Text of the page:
The Draw-A-Man Test, developed by Goodenough in 1926 was the first formal figure drawing test. It was used to estimate a child's cognitive and intellectual abilities reflected in the drawing's quality. The test was later revised by Harris in 1963 as the Goodenough Harris Drawing Test (GHDT), which included a detailed scoring system and allowed for drawings of men, women, and the self. The scoring system primarily reflected the way in which the child is maturing cognitively. The GHTD is appropriate for children between the ages of three and 17, although it has been found to be most useful for children between three and 10.
The Draw-A-Person test (DAP) was developed by Machover in 1948 and used figure drawings in a more projective way, focusing on how the drawings reflected the anxieties, impulses, self-esteem, and personality of the test taker. In this test, children are first asked to draw a picture of a person. Then, they are asked to draw a picture of a person of the sex opposite of the first drawing. Sometimes, children are also asked to draw a picture of the self and/or family members. Then, they are asked a series of questions about themselves and the drawings. These questions can be about the mood, the ambitions, and the good and bad qualities of the people in the drawings. The pictures and the questions on the DAP are meant to elicit information about the child's anxieties, impulses, and overall personality. The DAP is the most frequently used figure drawing test today. A scoring system appropriate for adults was developed in 1993 by Mitchel, Trent, and McArthur.
In 1992, Naglieri and his colleagues created a more specific scoring system for figure drawing tests called the Draw-A-Person: Screening Procedure of Emotional Disturbance (DAP:SPED), based on a large standardization sample. This scoring method includes 55 items rated by the test administrator and based on the child's drawings and responses to questions. The DAP:SPED is appropriate for children aged six to 17. It is often used as a screening method for children who may be having difficulties with regard to social adjustment and require further evaluation.
The House-Tree-Person (HTP) test, created by Buck in 1948, provides a measure of a self-perception and attitudes by requiring the test taker to draw a house, a tree, and a person. The picture of the house is supposed to conjure the child's feelings toward his or her family. The picture of the tree is supposed to elicit feelings of strength or weakness. The picture of the person, as with other figure drawing tests, elicits information regarding the child's self-concept. The HTP, though mostly given to children and adolescents, is appropriate for anyone over the age of three.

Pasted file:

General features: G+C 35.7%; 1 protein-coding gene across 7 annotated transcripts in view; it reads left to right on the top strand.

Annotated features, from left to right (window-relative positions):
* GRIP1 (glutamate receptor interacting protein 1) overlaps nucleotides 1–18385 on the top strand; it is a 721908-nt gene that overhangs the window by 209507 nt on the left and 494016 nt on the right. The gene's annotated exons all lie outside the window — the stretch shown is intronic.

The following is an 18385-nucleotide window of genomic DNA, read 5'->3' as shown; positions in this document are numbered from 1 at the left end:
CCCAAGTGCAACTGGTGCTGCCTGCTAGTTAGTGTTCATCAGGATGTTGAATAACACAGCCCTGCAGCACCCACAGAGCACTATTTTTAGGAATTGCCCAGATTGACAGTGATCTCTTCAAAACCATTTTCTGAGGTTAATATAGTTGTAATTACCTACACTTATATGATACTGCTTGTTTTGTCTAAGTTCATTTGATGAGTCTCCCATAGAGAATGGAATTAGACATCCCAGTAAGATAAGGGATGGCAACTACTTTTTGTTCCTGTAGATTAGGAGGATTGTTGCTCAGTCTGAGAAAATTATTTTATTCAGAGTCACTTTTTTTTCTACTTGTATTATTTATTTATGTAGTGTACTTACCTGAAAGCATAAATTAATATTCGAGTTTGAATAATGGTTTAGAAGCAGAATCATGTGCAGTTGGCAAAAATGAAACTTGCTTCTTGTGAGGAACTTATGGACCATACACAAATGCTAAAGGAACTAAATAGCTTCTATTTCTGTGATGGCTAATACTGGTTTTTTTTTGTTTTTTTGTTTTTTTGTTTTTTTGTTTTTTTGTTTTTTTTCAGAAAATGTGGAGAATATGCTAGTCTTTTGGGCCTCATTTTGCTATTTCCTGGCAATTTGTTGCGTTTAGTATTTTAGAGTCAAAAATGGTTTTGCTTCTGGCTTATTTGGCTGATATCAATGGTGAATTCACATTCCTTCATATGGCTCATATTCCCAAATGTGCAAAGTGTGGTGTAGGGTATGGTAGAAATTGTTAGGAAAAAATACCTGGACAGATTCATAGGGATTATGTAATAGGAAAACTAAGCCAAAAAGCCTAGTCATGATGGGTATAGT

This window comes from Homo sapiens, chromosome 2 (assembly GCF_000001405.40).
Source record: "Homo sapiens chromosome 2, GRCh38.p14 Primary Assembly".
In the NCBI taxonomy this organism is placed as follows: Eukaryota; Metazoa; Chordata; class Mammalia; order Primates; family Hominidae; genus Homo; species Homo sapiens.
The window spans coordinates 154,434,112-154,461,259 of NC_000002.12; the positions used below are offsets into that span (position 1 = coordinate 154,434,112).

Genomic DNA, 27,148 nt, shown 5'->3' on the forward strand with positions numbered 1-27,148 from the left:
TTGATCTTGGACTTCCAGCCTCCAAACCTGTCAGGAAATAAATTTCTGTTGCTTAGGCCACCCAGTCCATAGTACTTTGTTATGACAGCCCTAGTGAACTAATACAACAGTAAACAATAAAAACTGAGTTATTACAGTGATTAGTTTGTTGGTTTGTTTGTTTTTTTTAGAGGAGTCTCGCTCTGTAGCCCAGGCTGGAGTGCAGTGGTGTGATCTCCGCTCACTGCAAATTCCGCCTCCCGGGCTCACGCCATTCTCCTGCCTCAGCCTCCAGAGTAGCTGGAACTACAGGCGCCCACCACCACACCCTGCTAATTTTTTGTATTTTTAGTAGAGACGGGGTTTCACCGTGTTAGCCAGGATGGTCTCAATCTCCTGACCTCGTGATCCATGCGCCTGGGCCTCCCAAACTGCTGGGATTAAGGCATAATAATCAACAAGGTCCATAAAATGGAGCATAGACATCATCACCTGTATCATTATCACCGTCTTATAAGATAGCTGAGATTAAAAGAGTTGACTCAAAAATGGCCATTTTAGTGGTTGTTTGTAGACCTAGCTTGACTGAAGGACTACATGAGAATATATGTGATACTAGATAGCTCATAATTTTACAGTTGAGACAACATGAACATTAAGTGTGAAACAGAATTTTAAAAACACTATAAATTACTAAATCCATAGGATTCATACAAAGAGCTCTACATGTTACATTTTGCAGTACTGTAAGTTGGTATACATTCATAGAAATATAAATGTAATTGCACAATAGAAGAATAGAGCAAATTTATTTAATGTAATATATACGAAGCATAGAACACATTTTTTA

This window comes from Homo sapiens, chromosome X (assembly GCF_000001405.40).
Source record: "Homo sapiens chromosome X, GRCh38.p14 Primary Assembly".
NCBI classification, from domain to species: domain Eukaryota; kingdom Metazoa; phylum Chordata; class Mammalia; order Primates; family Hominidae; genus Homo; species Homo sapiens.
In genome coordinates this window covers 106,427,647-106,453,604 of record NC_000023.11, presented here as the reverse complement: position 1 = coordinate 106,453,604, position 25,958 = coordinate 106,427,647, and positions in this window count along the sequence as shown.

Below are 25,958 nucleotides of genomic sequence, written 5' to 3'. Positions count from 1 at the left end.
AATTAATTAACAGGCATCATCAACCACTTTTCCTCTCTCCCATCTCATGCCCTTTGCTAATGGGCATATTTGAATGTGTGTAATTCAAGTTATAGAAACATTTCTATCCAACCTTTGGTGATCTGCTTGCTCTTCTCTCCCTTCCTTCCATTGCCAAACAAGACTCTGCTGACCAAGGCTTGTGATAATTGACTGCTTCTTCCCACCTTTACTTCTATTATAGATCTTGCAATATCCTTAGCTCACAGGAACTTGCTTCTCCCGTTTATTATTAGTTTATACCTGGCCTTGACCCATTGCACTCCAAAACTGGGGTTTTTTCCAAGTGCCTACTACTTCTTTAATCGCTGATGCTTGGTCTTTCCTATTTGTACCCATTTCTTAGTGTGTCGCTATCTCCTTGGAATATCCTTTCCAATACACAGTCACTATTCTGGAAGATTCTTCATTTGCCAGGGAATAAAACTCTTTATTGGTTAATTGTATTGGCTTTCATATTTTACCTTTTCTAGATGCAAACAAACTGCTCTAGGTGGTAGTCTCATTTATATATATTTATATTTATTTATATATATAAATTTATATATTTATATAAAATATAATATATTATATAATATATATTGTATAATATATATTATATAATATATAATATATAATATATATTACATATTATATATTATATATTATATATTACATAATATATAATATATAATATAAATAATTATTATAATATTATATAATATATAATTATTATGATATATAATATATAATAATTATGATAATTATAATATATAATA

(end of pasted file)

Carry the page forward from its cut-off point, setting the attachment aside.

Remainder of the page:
The Kinetic Family Drawing technique (KFD), developed in 1970 by Burns and Kaufman, requires the test taker to draw a picture of his or her entire family. Children are asked to draw a picture of their family, including themselves, "doing something." This picture is meant to elicit the child's attitudes toward his or her family and the overall family dynamics. The KFD is some times interpreted as part of an evaluation of child abuse. The Kinetic School Drawing technique (KSD), developed in 1974 by Prout and Phillips, requires the child to draw a picture of himself or herself, a teacher, and one or more classmates. This picture is meant to elic it the child's attitudes toward people at school and his or her functioning in the school environment.


As with all projective measures, scoring on figure drawing tests is more subjective. Specific scoring systems, such as the DAP:SPED can be used to provide more objective information. Most figure drawing tests have some sort of objective scoring system; however, the instructions given to the child, the questions asked by the test administrator, and the administrator's interpretations of the drawings are flexible and this makes it difficult to compare results between children, even on the same measure. Also, many clinicians choose not to rely on the scoring systems and rely entirely on their own intuitive judgments regarding their interpretation of picture content.
Figure drawings are often interpreted with regard to appropriate cognitive development. Naglieri's DAP:SPED scoring system includes a consideration of what features in a drawing are appropriate for children of various ages. For example, five-year old children are expected to make fairly basic drawings of people, consisting of a head, eyes, nose, mouth, body, arms, and legs. An 11-year-old, on the other hand is expected to have more details in the picture, such as a more defined neck, clothes, and arms in a particular direction.